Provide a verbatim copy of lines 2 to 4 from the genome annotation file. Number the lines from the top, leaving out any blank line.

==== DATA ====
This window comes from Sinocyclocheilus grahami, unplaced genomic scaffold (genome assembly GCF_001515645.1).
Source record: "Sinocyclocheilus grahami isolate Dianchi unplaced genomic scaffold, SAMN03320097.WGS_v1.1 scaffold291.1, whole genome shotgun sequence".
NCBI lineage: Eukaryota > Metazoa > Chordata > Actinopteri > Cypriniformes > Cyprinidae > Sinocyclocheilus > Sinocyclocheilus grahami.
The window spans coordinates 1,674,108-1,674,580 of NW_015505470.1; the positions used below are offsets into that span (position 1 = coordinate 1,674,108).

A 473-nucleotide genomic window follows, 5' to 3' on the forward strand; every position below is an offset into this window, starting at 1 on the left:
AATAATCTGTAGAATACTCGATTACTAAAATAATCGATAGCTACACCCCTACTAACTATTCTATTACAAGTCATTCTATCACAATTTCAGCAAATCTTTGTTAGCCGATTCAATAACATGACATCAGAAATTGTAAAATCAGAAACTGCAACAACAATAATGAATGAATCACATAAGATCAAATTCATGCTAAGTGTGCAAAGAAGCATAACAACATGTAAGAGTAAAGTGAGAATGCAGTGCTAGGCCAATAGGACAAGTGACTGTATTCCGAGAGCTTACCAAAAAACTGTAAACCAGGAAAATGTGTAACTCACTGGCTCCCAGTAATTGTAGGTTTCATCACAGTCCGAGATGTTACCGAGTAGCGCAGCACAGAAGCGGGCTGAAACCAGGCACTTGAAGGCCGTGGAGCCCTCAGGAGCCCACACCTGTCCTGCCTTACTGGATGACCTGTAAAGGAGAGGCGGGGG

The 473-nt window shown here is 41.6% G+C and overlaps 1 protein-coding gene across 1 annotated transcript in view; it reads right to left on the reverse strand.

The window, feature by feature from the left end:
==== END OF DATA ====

Source record: "Sinocyclocheilus grahami isolate Dianchi unplaced genomic scaffold, SAMN03320097.WGS_v1.1 scaffold291.1, whole genome shotgun sequence".
NCBI lineage: Eukaryota > Metazoa > Chordata > Actinopteri > Cypriniformes > Cyprinidae > Sinocyclocheilus > Sinocyclocheilus grahami.
The window spans coordinates 1,674,108-1,674,580 of NW_015505470.1; the positions used below are offsets into that span (position 1 = coordinate 1,674,108).